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Rigorous Uncertainty Analysis

  1. Sep 14, 2013 #1
    A position of a particle in linear motion is given by:
    x = vt + 0.5at2

    Calculate x with the error for:
    t = 25.3 ± 0.5s
    v = 10.1 ± 0.4m/s
    a = 2.5 ± 0.3m/s2

    So for calculating vt:

    q = (10.1) (25.3) = 255.53 (exact)

    Δq = (10.1)(25.3) * √ (0.4/10.1)2 (0.5/25.3)2
    = 11.31...

    Therefore, vt = 255.53 ± 11.3 (the 11.3 is rounded because I heard uncertainties always rounded to precision of last uncertainty)

    Now my question is:

    How do you round 255.53? And how many sig figs?

    Is it 260.0 ± 11.3?
    Or 255.5 ± 11.3?
    OR something else?
    And why?

    I thought 260.0

    Because when there is just a number to a certain position with no uncertainty given, like 123.4 it is implied that:
    123.4 ± 0.1
    So the number is rounded to the lowest precision of the uncertainty (I think)
    (i.e. if the uncertainty was ± 0.12, the rounding would still occur at the 10th decimal place.
    In this case the tenth decimal place.

    In the case of 255.53 ± 11.3, it is the 10's.
    Therefore 260.0

    I'd appreciate if someone would type of a full solution (doesn't have to be pretty).

    I guess a similar question is lets say you have the number
    1234.5678 +/- 123.45
    How should 1234.5678 be rounded?
  2. jcsd
  3. Sep 14, 2013 #2


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    Using a common sense approach, 255.53 or even 255. is preferable. If you put in the errors, you are choosing between the following: [244.23,266.83] and [248.7,271.3]. Just looking at the second would be quite misleading.

    If you look up any measured physics data, you will see that the error term is usually at least two significant figures.
  4. Sep 14, 2013 #3

    Vanadium 50

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    That number makes no sense. 123.45 means you know the uncertainty to about 0.01% of its value, since you didn't write down 123.44 or 123.46. However, 1234.5678 +/- 123.45 implies that you know the central value to about 10% of its value - that is, you know the uncertainty 100x better than what you are measuring.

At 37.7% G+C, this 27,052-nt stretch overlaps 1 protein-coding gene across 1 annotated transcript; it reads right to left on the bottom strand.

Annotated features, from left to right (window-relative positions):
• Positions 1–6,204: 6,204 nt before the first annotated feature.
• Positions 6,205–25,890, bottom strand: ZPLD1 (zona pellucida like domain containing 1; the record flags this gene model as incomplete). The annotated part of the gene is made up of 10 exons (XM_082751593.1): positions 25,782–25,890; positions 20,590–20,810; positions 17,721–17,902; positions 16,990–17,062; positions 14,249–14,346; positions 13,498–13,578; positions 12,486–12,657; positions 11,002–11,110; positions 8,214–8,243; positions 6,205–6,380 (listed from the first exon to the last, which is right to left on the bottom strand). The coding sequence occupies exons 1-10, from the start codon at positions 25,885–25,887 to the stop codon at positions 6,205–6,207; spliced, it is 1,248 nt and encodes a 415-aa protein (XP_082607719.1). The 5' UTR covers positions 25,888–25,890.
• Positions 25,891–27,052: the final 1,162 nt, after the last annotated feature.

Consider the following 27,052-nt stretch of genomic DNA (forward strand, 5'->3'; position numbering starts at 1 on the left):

This almost never happens.

    The number you want is most likely 1230 +/- 120
  5. Sep 14, 2013 #4
    So what about the original problem then?

    255.53 ± 11.3?
  6. Sep 14, 2013 #5


    Staff: Mentor

    You will want to use the standard propagation of errors formula, explained here: http://www.foothill.edu/psme/daley/tutorials_files/10. Error Propagation.pdf

    ##\sigma^2_x=\sigma^2_t \left( \frac{\partial x}{\partial t} \right)^2 + \sigma^2_v \left( \frac{\partial x}{\partial v} \right)^2 + \sigma^2_a \left( \frac{\partial x}{\partial a} \right)^2 ##
  7. Sep 22, 2013 #6
    I don't understand the reasoning behind using such a complicated method.
    In the case cited in the OP shouldn't you simply calculate x given the minimum values of v, a, and t. Then calculate x again using the maximum values of v, a, and t. The value and error of x should then be simply ((Xmax+Xmin)/2)±((Xmax-Xmin)/2)
  8. Sep 22, 2013 #7


    Staff: Mentor

    You could do that, but it would overestimate the error as well as introduce some bias. In the case of the OP your method would get x = 1060 ± 143 whereas the full method would give x = 1056 ± 103.

    The reason that your method gives an artifically high estimate of the error is a consequence of the fact that it is highly unlikely that you will get a maximum error in all three inputs at the same time. In fact, errors in one variable can offset errors in another variable.
    Last edited: Sep 22, 2013
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